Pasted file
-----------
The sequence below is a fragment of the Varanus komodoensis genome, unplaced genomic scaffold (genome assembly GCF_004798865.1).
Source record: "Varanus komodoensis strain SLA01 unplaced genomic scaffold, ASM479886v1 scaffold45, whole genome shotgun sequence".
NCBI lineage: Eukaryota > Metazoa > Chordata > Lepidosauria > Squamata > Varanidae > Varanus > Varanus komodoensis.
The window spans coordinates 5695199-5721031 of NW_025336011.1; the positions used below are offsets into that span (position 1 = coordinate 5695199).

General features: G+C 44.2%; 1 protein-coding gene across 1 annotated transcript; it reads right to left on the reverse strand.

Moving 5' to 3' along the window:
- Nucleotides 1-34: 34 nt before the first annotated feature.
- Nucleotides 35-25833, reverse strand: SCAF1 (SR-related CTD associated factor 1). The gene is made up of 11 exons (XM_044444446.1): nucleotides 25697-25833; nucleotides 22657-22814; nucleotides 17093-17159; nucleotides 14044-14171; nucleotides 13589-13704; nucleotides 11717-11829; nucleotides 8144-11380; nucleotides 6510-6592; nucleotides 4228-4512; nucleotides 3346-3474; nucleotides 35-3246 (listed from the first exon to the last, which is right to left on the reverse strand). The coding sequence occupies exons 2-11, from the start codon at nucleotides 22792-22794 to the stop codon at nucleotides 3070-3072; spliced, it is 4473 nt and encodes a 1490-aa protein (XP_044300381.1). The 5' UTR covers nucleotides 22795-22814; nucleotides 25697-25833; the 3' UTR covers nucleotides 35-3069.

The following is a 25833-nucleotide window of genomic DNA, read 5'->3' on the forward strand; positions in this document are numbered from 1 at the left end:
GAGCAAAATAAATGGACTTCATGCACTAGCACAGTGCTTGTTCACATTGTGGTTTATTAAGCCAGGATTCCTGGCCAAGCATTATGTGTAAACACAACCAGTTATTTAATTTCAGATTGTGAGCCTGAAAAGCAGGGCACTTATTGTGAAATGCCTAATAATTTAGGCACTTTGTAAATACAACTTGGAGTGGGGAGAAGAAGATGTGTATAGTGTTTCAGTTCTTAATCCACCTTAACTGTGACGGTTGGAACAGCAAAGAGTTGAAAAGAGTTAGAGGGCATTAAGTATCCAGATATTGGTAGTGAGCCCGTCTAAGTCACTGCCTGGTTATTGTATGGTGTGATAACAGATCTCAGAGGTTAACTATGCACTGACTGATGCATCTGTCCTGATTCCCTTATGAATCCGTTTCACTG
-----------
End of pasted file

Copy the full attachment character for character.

The sequence below is a fragment of the Varanus komodoensis genome, unplaced genomic scaffold (genome assembly GCF_004798865.1).
Source record: "Varanus komodoensis strain SLA01 unplaced genomic scaffold, ASM479886v1 scaffold45, whole genome shotgun sequence".
NCBI lineage: Eukaryota > Metazoa > Chordata > Lepidosauria > Squamata > Varanidae > Varanus > Varanus komodoensis.
The window spans coordinates 5695199-5721031 of NW_025336011.1; the positions used below are offsets into that span (position 1 = coordinate 5695199).

General features: G+C 44.2%; 1 protein-coding gene across 1 annotated transcript; it reads right to left on the reverse strand.

Moving 5' to 3' along the window:
- Nucleotides 1-34: 34 nt before the first annotated feature.
- Nucleotides 35-25833, reverse strand: SCAF1 (SR-related CTD associated factor 1). The gene is made up of 11 exons (XM_044444446.1): nucleotides 25697-25833; nucleotides 22657-22814; nucleotides 17093-17159; nucleotides 14044-14171; nucleotides 13589-13704; nucleotides 11717-11829; nucleotides 8144-11380; nucleotides 6510-6592; nucleotides 4228-4512; nucleotides 3346-3474; nucleotides 35-3246 (listed from the first exon to the last, which is right to left on the reverse strand). The coding sequence occupies exons 2-11, from the start codon at nucleotides 22792-22794 to the stop codon at nucleotides 3070-3072; spliced, it is 4473 nt and encodes a 1490-aa protein (XP_044300381.1). The 5' UTR covers nucleotides 22795-22814; nucleotides 25697-25833; the 3' UTR covers nucleotides 35-3069.

The following is a 25833-nucleotide window of genomic DNA, read 5'->3' on the forward strand; positions in this document are numbered from 1 at the left end:
GAGCAAAATAAATGGACTTCATGCACTAGCACAGTGCTTGTTCACATTGTGGTTTATTAAGCCAGGATTCCTGGCCAAGCATTATGTGTAAACACAACCAGTTATTTAATTTCAGATTGTGAGCCTGAAAAGCAGGGCACTTATTGTGAAATGCCTAATAATTTAGGCACTTTGTAAATACAACTTGGAGTGGGGAGAAGAAGATGTGTATAGTGTTTCAGTTCTTAATCCACCTTAACTGTGACGGTTGGAACAGCAAAGAGTTGAAAAGAGTTAGAGGGCATTAAGTATCCAGATATTGGTAGTGAGCCCGTCTAAGTCACTGCCTGGTTATTGTATGGTGTGATAACAGATCTCAGAGGTTAACTATGCACTGACTGATGCATCTGTCCTGATTCCCTTATGAATCCGTTTCACTG